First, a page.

‘Growing Pains’ – ‘Badminton Magazine’ January 2004 Issue

As the smell of overcooked sprouts fades (don’t ‘cross’ the ends in future!!) and the debt of the season hits home, I would like to wish you all an injury-free New Year.

I am enjoying the emails that you are sending and please accept my apologies if I have not got round to replying personally.  Next issue, I would like to look at elbow problems so if you have an interesting story I would like to hear from you.

Post Christmas, the issue that most mortals struggle with is a growing waistline.  Whilst I agree this is a pain – it is something that I cannot really help with.  The ‘Growing Pains’ header refers to another breed of badminton player – juniors.

Junior players are a threatened breed, although all clubs have them (or should).  Hardened ‘seniors’ look at their junior counterparts and sneer – juniors don’t wear predominantly white clothing, they know that Nintendo’s Mario has a brother (and can name him) and they assume that Captain Kirk has always been bald!  What’s more is that they are usually well taught, have limited ‘bad habits’ and can probably hold their own in senior clubs.  However, whilst we confine this endangered species to the glorified crèche that precedes the ‘proper’ sport I appeal to the parents, coaches and fellow club members to keep an eye on them.  The reason for this is two-fold.  Primarily, Badminton will die if we do not encourage our junior members (we should learn from the Tennis situation in the UK) but more importantly, they suffer injuries too, which if left undiagnosed, end promising careers.

If we are to believe the specialists, our children and teenagers are not a healthy bunch.  I would have to agree that the number of patients, under the age of eighteen that my practice consults has increased dramatically in the last ten years.  The stories of poor diet and obesity are well publicised and these poor souls should have been encouraged to live a more balanced lifestyle early on but it is the few junior ‘athletes’ that we must nurture.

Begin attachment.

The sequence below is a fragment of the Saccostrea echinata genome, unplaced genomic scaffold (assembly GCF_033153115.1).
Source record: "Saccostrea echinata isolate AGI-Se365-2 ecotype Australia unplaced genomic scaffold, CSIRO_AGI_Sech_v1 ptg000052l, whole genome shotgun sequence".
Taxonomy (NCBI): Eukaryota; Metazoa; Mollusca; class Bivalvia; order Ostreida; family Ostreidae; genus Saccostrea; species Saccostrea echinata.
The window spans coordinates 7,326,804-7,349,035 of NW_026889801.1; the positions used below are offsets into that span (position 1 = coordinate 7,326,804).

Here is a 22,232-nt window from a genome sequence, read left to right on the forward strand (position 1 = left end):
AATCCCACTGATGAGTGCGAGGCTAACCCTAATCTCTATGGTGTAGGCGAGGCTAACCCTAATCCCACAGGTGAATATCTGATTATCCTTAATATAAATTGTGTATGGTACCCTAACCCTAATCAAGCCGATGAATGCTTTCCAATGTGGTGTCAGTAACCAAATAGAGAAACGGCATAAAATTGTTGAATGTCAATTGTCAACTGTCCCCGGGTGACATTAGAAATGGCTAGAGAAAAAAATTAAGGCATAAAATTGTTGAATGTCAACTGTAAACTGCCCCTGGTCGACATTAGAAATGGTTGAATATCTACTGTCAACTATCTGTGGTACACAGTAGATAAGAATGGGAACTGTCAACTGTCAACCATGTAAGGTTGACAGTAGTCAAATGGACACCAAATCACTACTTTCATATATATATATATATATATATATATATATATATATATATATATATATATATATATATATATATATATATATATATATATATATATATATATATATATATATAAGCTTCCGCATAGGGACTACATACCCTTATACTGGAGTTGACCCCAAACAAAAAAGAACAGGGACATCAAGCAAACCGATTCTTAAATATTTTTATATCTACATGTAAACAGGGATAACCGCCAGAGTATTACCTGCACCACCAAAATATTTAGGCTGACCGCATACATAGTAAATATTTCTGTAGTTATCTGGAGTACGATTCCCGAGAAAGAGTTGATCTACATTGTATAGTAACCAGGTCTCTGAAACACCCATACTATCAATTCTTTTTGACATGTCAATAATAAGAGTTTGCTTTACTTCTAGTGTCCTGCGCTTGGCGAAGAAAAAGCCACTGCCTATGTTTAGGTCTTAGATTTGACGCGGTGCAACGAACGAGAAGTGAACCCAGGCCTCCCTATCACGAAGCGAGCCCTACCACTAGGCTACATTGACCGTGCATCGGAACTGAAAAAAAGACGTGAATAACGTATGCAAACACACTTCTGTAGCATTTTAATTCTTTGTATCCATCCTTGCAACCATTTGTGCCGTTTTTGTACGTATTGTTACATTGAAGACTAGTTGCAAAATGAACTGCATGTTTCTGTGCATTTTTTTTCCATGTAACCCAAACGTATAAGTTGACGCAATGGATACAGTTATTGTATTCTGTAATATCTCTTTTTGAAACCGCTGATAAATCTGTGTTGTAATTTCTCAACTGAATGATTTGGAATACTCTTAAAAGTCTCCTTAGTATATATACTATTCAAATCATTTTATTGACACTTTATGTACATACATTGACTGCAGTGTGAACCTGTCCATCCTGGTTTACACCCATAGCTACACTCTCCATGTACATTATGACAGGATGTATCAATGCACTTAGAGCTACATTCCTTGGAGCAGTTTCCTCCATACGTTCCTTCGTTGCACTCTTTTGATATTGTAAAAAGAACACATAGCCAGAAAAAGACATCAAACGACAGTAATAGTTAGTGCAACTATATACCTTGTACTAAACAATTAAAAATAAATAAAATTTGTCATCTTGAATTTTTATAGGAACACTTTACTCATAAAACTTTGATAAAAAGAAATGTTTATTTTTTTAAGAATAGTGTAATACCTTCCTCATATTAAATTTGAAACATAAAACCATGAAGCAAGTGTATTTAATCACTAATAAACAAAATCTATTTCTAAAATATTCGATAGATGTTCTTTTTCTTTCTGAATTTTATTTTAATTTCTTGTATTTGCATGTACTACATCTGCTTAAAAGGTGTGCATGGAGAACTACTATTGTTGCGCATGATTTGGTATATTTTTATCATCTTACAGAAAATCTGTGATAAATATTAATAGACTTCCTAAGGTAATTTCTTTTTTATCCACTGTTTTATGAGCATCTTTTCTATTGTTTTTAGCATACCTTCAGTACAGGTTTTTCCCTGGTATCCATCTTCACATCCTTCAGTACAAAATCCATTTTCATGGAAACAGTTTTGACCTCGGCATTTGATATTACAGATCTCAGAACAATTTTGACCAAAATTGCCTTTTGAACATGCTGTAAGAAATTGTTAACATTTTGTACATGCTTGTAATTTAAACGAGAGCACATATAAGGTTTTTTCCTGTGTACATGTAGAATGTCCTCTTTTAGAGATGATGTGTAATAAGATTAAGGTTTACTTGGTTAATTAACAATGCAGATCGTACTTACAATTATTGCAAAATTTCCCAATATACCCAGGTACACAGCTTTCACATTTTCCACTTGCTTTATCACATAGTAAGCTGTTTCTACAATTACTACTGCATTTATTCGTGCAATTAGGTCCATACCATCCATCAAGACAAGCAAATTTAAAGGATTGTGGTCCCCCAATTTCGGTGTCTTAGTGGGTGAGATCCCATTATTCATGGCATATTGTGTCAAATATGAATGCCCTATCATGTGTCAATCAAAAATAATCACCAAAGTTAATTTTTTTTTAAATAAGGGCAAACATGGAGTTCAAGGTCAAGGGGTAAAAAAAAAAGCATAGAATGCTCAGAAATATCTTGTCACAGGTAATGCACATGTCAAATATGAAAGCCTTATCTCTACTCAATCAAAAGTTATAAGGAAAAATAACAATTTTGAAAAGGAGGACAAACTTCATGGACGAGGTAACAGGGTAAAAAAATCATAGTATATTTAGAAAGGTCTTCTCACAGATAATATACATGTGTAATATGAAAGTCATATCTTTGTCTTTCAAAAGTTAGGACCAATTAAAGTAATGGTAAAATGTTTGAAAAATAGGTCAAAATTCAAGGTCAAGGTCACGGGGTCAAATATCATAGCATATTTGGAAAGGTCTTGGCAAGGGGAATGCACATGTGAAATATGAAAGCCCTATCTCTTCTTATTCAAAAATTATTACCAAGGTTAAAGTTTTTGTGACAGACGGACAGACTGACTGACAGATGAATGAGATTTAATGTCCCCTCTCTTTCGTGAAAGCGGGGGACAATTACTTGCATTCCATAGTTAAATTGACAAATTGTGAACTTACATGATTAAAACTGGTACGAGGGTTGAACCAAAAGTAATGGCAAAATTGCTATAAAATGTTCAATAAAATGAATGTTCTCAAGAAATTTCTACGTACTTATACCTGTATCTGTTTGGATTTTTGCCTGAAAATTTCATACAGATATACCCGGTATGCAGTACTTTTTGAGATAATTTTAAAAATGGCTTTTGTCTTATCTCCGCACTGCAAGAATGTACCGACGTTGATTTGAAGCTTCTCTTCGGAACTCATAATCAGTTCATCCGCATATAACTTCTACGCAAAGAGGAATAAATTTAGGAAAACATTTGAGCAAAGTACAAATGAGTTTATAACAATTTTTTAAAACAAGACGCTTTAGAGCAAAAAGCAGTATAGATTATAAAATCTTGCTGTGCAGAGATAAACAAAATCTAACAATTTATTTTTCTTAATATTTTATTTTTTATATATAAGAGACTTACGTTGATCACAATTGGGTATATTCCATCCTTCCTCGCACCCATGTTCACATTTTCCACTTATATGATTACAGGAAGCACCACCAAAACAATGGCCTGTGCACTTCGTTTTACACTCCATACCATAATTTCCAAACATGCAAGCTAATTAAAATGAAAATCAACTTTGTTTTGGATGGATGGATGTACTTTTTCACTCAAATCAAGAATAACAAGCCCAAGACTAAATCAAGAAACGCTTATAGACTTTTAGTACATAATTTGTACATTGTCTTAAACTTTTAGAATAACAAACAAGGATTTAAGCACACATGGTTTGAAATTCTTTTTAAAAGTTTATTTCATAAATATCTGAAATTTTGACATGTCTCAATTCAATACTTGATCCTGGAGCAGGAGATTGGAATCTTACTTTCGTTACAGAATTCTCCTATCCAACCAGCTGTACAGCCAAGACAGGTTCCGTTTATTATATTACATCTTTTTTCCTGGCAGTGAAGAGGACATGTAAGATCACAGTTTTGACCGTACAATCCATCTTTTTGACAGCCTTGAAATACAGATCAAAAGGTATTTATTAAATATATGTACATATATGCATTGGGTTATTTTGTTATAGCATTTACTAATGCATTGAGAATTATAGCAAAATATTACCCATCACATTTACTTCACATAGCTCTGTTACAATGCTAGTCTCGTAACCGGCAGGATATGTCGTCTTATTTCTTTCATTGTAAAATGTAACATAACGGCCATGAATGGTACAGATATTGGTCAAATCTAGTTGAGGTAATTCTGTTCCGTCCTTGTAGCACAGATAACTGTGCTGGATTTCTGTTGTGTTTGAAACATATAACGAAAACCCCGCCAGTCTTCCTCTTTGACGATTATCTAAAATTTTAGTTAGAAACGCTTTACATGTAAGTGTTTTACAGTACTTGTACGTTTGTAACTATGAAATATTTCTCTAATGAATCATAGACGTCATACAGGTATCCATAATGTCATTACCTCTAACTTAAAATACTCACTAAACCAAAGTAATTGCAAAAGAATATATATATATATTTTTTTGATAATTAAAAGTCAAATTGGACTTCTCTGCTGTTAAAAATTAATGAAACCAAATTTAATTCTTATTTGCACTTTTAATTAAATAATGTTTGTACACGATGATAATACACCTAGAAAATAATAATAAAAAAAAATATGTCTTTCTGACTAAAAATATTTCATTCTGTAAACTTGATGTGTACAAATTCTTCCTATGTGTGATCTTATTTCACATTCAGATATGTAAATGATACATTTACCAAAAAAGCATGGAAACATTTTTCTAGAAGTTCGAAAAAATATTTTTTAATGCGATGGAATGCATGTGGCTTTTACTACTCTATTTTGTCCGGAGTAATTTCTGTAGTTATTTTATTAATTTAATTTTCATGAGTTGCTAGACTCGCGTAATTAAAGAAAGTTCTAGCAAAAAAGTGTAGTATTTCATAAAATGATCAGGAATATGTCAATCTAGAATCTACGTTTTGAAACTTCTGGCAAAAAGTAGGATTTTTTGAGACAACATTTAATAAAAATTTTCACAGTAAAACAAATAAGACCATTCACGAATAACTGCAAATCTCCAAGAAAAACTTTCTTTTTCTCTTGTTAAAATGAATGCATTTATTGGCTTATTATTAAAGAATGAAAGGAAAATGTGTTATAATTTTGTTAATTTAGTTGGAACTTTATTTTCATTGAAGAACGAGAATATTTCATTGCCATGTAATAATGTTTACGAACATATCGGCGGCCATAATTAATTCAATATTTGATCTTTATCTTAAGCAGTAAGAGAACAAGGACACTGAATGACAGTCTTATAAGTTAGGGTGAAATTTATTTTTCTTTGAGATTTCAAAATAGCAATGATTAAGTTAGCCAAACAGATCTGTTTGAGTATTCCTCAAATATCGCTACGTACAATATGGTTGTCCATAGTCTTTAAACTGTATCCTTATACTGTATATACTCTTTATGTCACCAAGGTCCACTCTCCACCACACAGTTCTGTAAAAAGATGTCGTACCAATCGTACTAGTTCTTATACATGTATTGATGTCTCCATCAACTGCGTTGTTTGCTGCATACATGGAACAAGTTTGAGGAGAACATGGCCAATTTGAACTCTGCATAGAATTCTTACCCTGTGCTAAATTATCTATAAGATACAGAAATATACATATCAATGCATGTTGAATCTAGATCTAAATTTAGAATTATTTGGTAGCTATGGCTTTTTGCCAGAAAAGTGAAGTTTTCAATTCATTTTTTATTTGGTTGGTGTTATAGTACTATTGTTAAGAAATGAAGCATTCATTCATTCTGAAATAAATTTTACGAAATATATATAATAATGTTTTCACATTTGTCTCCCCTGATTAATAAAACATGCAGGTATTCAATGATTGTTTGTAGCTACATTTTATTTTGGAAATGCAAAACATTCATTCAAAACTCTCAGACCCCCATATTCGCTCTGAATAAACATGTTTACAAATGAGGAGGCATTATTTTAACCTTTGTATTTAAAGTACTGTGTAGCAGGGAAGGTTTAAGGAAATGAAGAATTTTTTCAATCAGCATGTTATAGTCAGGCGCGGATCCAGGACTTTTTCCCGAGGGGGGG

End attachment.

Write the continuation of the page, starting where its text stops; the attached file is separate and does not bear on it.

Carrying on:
When we are infants, our skeleton is comprised of a small amount of bone that grows, based on a pre-existing cartilaginous model.  Our structure is predetermined but we are not complete (think of the soft part of a new-born’s skull).  Consequently, our musculoskeletal system evolves with the activities that we choose.  Our form is stronger if we decide on an ‘active’ life and obviously weaker if we prefer playing computer games and eating fast foods.

The more athletic teenagers are, unfortunately, also at risk.  Not from heart disease or ‘Playstation Thumb’ but from what appear to be niggling injuries that are repeatedly misdiagnosed as ‘Growing Pains’.  The average female stops growing at the age of 18, whilst the male’s ETA is approximately 22 years. Until these points, we are not completely formed and subsequently suffer with some of the following musculoskeletal injuries: 

  • Neck Pain
  • Shoulder Pain and Stiffness
  • Tennis/Golfers Elbow
  • Wrist strain
  • Low Back Pain
  • Knee Tenderness
  • Achilles Tendon strains

Those of us that have any connection with the Badminton stars of the future should act as mentors.  We should spend less time teaching them how to perform clever little disguised drop shots (or serving from the ‘tram lines’, (of which there is never an excuse for!)) and more time making sure they warm-up correctly, eat properly and regularly and drink fluids during matches (preferably at the change of ends).  Above all, listen!  If they are complaining of symptoms, you should seek help.

Think of these measures as investment – after all, they chose our nursing homes!

JH

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